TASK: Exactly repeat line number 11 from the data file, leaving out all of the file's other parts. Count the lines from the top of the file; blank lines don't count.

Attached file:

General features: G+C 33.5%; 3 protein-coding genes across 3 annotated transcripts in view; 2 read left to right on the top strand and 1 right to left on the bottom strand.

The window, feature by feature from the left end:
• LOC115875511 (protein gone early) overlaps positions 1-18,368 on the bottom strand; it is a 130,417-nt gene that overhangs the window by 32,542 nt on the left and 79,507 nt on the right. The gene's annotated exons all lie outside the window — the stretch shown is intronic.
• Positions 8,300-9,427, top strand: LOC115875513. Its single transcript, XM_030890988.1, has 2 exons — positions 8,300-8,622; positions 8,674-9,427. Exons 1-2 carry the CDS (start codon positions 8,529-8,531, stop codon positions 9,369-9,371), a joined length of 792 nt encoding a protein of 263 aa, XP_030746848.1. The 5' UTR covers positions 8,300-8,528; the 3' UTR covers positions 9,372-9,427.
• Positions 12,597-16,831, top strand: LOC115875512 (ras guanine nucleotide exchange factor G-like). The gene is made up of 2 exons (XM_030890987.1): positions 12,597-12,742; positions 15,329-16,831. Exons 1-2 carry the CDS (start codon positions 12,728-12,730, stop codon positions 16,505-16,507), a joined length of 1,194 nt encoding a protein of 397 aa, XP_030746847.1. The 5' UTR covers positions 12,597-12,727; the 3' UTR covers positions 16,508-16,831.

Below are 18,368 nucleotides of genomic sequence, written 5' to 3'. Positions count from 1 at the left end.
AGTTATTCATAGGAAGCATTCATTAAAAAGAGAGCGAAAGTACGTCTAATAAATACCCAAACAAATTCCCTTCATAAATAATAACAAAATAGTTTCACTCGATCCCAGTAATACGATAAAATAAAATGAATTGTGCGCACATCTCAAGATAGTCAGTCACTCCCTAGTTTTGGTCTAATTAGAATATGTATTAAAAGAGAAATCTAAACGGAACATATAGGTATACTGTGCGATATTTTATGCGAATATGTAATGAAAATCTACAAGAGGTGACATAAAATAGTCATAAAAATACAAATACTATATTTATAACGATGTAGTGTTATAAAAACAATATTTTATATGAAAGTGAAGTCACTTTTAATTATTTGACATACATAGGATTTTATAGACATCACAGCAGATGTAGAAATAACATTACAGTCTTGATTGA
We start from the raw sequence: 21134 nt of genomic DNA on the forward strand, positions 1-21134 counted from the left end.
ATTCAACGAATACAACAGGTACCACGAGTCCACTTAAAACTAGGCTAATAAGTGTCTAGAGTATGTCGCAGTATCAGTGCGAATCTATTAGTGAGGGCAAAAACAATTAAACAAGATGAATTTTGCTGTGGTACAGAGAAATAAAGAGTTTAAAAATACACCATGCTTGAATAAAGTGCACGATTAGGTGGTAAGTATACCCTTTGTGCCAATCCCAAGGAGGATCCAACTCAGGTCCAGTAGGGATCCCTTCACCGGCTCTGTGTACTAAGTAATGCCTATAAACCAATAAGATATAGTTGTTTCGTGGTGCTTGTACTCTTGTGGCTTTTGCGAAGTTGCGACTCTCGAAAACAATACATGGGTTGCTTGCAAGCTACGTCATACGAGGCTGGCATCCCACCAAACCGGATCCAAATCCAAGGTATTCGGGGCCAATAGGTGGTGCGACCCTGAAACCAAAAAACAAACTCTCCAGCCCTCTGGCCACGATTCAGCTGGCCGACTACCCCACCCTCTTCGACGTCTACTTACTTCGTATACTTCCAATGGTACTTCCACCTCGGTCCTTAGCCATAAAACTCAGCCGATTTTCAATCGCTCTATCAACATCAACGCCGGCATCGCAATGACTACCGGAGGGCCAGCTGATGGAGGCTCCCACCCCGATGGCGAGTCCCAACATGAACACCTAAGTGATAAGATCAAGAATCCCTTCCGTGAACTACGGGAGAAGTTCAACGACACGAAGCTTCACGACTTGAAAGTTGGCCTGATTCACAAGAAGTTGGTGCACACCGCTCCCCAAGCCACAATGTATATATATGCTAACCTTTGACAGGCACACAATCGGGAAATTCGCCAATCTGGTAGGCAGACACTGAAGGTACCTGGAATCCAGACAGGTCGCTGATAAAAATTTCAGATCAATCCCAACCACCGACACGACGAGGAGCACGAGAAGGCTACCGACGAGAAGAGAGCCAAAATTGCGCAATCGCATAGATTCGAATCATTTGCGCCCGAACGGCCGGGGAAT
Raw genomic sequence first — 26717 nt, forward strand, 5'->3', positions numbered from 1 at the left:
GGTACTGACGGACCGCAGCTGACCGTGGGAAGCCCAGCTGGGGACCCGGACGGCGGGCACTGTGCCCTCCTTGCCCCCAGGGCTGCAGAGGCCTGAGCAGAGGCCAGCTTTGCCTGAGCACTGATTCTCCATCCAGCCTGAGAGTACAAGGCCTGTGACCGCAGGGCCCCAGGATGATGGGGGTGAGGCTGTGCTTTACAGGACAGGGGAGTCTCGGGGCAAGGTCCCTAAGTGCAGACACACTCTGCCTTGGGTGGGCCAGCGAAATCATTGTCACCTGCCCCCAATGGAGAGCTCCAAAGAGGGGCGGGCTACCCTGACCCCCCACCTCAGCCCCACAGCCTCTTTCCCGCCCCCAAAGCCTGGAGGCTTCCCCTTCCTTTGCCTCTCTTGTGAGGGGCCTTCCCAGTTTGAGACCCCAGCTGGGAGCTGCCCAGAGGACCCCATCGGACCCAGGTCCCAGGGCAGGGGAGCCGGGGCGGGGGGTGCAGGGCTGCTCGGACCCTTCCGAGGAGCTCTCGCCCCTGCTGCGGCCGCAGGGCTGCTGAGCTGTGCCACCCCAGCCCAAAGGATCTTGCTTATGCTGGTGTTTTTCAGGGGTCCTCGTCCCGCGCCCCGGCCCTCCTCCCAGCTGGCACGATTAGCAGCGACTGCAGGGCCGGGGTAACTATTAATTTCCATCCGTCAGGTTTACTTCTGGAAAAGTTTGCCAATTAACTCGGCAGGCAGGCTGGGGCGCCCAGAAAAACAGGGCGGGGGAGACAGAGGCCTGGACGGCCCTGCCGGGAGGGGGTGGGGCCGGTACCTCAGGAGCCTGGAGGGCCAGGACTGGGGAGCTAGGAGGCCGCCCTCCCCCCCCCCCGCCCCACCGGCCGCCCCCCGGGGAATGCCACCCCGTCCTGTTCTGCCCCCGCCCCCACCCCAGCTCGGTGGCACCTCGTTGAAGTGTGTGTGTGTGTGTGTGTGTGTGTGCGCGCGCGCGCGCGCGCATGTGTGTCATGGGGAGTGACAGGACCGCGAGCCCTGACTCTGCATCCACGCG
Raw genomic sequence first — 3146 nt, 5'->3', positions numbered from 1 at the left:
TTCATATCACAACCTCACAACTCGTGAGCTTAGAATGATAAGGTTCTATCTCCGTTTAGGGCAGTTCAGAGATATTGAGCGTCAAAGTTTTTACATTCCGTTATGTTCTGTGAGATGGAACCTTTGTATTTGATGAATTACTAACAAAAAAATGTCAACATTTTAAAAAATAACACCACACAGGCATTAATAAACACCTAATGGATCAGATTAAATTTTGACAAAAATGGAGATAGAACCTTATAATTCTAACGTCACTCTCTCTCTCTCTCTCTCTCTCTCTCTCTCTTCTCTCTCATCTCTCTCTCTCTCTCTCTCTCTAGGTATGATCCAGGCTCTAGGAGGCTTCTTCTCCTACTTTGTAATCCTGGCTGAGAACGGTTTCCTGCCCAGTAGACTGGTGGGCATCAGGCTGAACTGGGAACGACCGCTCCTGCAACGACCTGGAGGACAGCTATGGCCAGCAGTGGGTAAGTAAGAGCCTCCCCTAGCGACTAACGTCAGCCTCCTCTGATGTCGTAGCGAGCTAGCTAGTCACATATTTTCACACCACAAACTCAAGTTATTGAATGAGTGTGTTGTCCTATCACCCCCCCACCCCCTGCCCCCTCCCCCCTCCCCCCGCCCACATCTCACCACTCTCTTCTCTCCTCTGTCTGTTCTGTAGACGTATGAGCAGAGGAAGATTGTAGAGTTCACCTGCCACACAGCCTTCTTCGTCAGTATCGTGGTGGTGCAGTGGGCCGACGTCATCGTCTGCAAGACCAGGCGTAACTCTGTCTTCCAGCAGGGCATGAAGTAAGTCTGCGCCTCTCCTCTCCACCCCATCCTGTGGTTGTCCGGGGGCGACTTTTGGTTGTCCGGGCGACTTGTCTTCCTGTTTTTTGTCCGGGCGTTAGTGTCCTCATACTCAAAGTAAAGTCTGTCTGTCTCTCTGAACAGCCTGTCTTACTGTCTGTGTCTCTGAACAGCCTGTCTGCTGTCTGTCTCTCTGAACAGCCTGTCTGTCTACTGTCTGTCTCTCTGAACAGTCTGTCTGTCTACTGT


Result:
GGTACTGACGGACCGCAGCTGACCGTGGGAAGCCCAGCTGGGGACCCGGACGGCGGGCACTGTGCCCTCCTTGCCCCCAGGGCTGCAGAGGCCTGAGCAGAGGCCAGCTTTGCCTGAGCACTGATTCTCCATCCAGCCTGAGAGTACAAGGCCTGTGACCGCAGGGCCCCAGGATGATGGGGGTGAGGCTGTGCTTTACAGGACAGGGGAGTCTCGGGGCAAGGTCCCTAAGTGCAGACACACTCTGCCTTGGGTGGGCCAGCGAAATCATTGTCACCTGCCCCCAATGGAGAGCTCCAAAGAGGGGCGGGCTACCCTGACCCCCCACCTCAGCCCCACAGCCTCTTTCCCGCCCCCAAAGCCTGGAGGCTTCCCCTTCCTTTGCCTCTCTTGTGAGGGGCCTTCCCAGTTTGAGACCCCAGCTGGGAGCTGCCCAGAGGACCCCATCGGACCCAGGTCCCAGGGCAGGGGAGCCGGGGCGGGGGGTGCAGGGCTGCTCGGACCCTTCCGAGGAGCTCTCGCCCCTGCTGCGGCCGCAGGGCTGCTGAGCTGTGCCACCCCAGCCCAAAGGATCTTGCTTATGCTGGTGTTTTTCAGGGGTCCTCGTCCCGCGCCCCGGCCCTCCTCCCAGCTGGCACGATTAGCAGCGACTGCAGGGCCGGGGTAACTATTAATTTCCATCCGTCAGGTTTACTTCTGGAAAAGTTTGCCAATTAACTCGGCAGGCAGGCTGGGGCGCCCAGAAAAACAGGGCGGGGGAGACAGAGGCCTGGACGGCCCTGCCGGGAGGGGGTGGGGCCGGTACCTCAGGAGCCTGGAGGGCCAGGACTGGGGAGCTAGGAGGCCGCCCTCCCCCCCCCCCGCCCCACCGGCCGCCCCCCGGGGAATGCCACCCCGTCCTGTTCTGCCCCCGCCCCCACCCCAGCTCGGTGGCACCTCGTTGAAGTGTGTGTGTGTGTGTGTGTGTGTGTGCGCGCGCGCGCGCGCGCATGTGTGTCATGGGGAGTGACAGGACCGCGAGCCCTGACTCTGCATCCACGCG